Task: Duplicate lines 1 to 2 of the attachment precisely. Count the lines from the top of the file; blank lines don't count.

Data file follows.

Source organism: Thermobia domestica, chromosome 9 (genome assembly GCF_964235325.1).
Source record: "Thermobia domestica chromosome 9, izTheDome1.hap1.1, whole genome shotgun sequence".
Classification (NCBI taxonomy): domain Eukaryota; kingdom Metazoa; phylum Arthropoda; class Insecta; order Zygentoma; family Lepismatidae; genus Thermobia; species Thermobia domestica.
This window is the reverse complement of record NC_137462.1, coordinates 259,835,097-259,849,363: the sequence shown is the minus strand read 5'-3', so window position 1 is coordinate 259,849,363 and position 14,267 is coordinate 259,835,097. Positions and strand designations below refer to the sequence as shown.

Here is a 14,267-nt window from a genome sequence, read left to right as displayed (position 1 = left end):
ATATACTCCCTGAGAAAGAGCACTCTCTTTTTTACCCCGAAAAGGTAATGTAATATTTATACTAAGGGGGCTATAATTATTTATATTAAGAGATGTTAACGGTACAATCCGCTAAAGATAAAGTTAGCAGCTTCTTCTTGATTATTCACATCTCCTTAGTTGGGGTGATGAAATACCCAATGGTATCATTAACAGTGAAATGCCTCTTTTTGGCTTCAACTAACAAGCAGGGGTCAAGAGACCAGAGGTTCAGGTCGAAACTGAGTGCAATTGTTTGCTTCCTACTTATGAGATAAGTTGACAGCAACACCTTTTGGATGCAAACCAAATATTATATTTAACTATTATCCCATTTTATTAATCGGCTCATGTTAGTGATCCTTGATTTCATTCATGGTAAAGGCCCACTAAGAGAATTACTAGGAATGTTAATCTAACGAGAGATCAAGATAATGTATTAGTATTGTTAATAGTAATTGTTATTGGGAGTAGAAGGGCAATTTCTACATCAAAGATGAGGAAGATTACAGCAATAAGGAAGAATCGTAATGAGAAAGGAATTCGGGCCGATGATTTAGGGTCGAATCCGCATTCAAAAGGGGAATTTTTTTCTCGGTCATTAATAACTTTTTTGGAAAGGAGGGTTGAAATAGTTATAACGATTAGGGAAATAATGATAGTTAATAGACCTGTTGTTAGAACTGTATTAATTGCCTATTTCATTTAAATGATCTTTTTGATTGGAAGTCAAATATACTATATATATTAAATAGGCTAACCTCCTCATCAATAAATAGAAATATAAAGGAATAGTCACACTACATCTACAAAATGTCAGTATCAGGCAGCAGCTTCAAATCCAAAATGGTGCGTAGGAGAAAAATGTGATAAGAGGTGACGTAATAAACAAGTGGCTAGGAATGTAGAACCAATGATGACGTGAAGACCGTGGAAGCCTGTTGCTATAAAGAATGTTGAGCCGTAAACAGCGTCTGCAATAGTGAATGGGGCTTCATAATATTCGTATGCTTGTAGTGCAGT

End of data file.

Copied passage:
Source organism: Thermobia domestica, chromosome 9 (genome assembly GCF_964235325.1).
Source record: "Thermobia domestica chromosome 9, izTheDome1.hap1.1, whole genome shotgun sequence".